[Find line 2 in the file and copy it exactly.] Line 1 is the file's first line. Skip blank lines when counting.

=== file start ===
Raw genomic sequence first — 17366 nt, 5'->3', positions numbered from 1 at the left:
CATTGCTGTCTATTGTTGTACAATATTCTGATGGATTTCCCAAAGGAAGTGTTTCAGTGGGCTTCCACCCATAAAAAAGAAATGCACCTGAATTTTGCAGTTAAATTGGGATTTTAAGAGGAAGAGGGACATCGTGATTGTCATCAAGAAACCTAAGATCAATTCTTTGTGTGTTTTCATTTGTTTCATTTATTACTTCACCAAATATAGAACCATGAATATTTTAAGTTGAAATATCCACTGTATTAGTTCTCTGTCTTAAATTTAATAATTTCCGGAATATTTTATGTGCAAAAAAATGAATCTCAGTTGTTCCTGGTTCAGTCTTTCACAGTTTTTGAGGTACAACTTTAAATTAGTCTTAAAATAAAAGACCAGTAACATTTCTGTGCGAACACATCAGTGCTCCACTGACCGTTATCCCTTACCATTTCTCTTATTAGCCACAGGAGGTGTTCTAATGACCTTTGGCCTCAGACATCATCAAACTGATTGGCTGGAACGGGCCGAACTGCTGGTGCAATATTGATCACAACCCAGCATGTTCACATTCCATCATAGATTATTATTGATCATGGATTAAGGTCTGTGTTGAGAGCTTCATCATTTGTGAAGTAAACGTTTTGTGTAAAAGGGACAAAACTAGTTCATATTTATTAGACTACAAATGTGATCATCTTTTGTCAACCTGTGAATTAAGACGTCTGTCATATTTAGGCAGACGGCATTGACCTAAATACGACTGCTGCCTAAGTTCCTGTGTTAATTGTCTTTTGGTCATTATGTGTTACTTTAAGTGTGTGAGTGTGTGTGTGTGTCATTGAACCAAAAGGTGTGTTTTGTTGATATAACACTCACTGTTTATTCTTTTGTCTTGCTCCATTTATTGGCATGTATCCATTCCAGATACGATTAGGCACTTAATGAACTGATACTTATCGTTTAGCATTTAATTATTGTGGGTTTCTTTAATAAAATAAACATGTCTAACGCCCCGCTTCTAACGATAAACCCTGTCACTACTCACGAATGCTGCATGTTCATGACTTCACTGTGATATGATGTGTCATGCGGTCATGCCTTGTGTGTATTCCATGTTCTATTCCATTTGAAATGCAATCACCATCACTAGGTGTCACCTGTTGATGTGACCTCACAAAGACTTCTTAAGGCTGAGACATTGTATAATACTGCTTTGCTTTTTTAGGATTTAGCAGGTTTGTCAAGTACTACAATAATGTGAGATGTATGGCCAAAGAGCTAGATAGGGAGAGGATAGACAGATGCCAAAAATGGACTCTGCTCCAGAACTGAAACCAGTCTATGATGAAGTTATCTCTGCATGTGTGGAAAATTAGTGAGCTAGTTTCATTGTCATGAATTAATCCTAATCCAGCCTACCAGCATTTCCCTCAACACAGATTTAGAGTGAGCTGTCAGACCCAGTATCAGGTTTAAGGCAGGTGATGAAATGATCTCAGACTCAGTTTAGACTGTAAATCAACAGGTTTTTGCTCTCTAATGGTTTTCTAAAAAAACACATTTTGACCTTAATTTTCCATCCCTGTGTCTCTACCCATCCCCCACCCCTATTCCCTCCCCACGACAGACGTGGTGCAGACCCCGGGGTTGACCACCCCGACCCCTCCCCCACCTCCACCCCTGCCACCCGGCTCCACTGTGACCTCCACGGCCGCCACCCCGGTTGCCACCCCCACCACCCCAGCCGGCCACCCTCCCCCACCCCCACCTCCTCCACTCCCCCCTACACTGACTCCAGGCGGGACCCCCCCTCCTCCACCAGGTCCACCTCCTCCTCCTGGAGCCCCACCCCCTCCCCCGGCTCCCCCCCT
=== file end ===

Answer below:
CATTGCTGTCTATTGTTGTACAATATTCTGATGGATTTCCCAAAGGAAGTGTTTCAGTGGGCTTCCACCCATAAAAAAGAAATGCACCTGAATTTTGCAGTTAAATTGGGATTTTAAGAGGAAGAGGGACATCGTGATTGTCATCAAGAAACCTAAGATCAATTCTTTGTGTGTTTTCATTTGTTTCATTTATTACTTCACCAAATATAGAACCATGAATATTTTAAGTTGAAATATCCACTGTATTAGTTCTCTGTCTTAAATTTAATAATTTCCGGAATATTTTATGTGCAAAAAAATGAATCTCAGTTGTTCCTGGTTCAGTCTTTCACAGTTTTTGAGGTACAACTTTAAATTAGTCTTAAAATAAAAGACCAGTAACATTTCTGTGCGAACACATCAGTGCTCCACTGACCGTTATCCCTTACCATTTCTCTTATTAGCCACAGGAGGTGTTCTAATGACCTTTGGCCTCAGACATCATCAAACTGATTGGCTGGAACGGGCCGAACTGCTGGTGCAATATTGATCACAACCCAGCATGTTCACATTCCATCATAGATTATTATTGATCATGGATTAAGGTCTGTGTTGAGAGCTTCATCATTTGTGAAGTAAACGTTTTGTGTAAAAGGGACAAAACTAGTTCATATTTATTAGACTACAAATGTGATCATCTTTTGTCAACCTGTGAATTAAGACGTCTGTCATATTTAGGCAGACGGCATTGACCTAAATACGACTGCTGCCTAAGTTCCTGTGTTAATTGTCTTTTGGTCATTATGTGTTACTTTAAGTGTGTGAGTGTGTGTGTGTGTCATTGAACCAAAAGGTGTGTTTTGTTGATATAACACTCACTGTTTATTCTTTTGTCTTGCTCCATTTATTGGCATGTATCCATTCCAGATACGATTAGGCACTTAATGAACTGATACTTATCGTTTAGCATTTAATTATTGTGGGTTTCTTTAATAAAATAAACATGTCTAACGCCCCGCTTCTAACGATAAACCCTGTCACTACTCACGAATGCTGCATGTTCATGACTTCACTGTGATATGATGTGTCATGCGGTCATGCCTTGTGTGTATTCCATGTTCTATTCCATTTGAAATGCAATCACCATCACTAGGTGTCACCTGTTGATGTGACCTCACAAAGACTTCTTAAGGCTGAGACATTGTATAATACTGCTTTGCTTTTTTAGGATTTAGCAGGTTTGTCAAGTACTACAATAATGTGAGATGTATGGCCAAAGAGCTAGATAGGGAGAGGATAGACAGATGCCAAAAATGGACTCTGCTCCAGAACTGAAACCAGTCTATGATGAAGTTATCTCTGCATGTGTGGAAAATTAGTGAGCTAGTTTCATTGTCATGAATTAATCCTAATCCAGCCTACCAGCATTTCCCTCAACACAGATTTAGAGTGAGCTGTCAGACCCAGTATCAGGTTTAAGGCAGGTGATGAAATGATCTCAGACTCAGTTTAGACTGTAAATCAACAGGTTTTTGCTCTCTAATGGTTTTCTAAAAAAACACATTTTGACCTTAATTTTCCATCCCTGTGTCTCTACCCATCCCCCACCCCTATTCCCTCCCCACGACAGACGTGGTGCAGACCCCGGGGTTGACCACCCCGACCCCTCCCCCACCTCCACCCCTGCCACCCGGCTCCACTGTGACCTCCACGGCCGCCACCCCGGTTGCCACCCCCACCACCCCAGCCGGCCACCCTCCCCCACCCCCACCTCCTCCACTCCCCCCTACACTGACTCCAGGCGGGACCCCCCCTCCTCCACCAGGTCCACCTCCTCCTCCTGGAGCCCCACCCCCTCCCCCGGCTCCCCCCCT